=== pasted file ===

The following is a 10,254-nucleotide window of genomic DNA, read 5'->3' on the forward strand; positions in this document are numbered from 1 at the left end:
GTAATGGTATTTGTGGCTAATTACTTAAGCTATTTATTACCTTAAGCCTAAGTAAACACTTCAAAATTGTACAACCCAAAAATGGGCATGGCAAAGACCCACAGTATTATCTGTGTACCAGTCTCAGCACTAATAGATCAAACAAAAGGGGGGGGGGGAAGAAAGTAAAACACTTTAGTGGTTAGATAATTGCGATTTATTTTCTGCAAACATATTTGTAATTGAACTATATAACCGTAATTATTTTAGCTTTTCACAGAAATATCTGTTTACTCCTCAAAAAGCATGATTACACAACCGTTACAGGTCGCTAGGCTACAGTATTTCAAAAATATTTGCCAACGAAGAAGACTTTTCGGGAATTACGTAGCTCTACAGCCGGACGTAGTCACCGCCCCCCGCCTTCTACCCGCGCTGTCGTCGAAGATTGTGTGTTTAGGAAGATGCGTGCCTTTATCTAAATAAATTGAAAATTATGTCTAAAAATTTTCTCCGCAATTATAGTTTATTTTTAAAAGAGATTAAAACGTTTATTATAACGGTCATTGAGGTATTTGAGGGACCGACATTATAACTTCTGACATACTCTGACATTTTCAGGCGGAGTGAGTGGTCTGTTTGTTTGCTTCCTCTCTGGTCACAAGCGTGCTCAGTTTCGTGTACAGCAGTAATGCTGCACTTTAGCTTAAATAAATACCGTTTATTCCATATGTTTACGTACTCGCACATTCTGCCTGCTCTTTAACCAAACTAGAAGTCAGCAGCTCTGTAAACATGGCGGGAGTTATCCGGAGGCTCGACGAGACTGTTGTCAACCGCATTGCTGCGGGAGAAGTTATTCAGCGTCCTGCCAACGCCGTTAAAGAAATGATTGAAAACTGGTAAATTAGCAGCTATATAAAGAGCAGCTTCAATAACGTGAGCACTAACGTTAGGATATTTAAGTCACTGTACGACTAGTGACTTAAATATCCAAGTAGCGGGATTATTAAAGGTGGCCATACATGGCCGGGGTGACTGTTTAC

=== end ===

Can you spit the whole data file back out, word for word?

The following is a 10,254-nucleotide window of genomic DNA, read 5'->3' on the forward strand; positions in this document are numbered from 1 at the left end:
GTAATGGTATTTGTGGCTAATTACTTAAGCTATTTATTACCTTAAGCCTAAGTAAACACTTCAAAATTGTACAACCCAAAAATGGGCATGGCAAAGACCCACAGTATTATCTGTGTACCAGTCTCAGCACTAATAGATCAAACAAAAGGGGGGGGGGGAAGAAAGTAAAACACTTTAGTGGTTAGATAATTGCGATTTATTTTCTGCAAACATATTTGTAATTGAACTATATAACCGTAATTATTTTAGCTTTTCACAGAAATATCTGTTTACTCCTCAAAAAGCATGATTACACAACCGTTACAGGTCGCTAGGCTACAGTATTTCAAAAATATTTGCCAACGAAGAAGACTTTTCGGGAATTACGTAGCTCTACAGCCGGACGTAGTCACCGCCCCCCGCCTTCTACCCGCGCTGTCGTCGAAGATTGTGTGTTTAGGAAGATGCGTGCCTTTATCTAAATAAATTGAAAATTATGTCTAAAAATTTTCTCCGCAATTATAGTTTATTTTTAAAAGAGATTAAAACGTTTATTATAACGGTCATTGAGGTATTTGAGGGACCGACATTATAACTTCTGACATACTCTGACATTTTCAGGCGGAGTGAGTGGTCTGTTTGTTTGCTTCCTCTCTGGTCACAAGCGTGCTCAGTTTCGTGTACAGCAGTAATGCTGCACTTTAGCTTAAATAAATACCGTTTATTCCATATGTTTACGTACTCGCACATTCTGCCTGCTCTTTAACCAAACTAGAAGTCAGCAGCTCTGTAAACATGGCGGGAGTTATCCGGAGGCTCGACGAGACTGTTGTCAACCGCATTGCTGCGGGAGAAGTTATTCAGCGTCCTGCCAACGCCGTTAAAGAAATGATTGAAAACTGGTAAATTAGCAGCTATATAAAGAGCAGCTTCAATAACGTGAGCACTAACGTTAGGATATTTAAGTCACTGTACGACTAGTGACTTAAATATCCAAGTAGCGGGATTATTAAAGGTGGCCATACATGGCCGGGGTGACTGTTTAC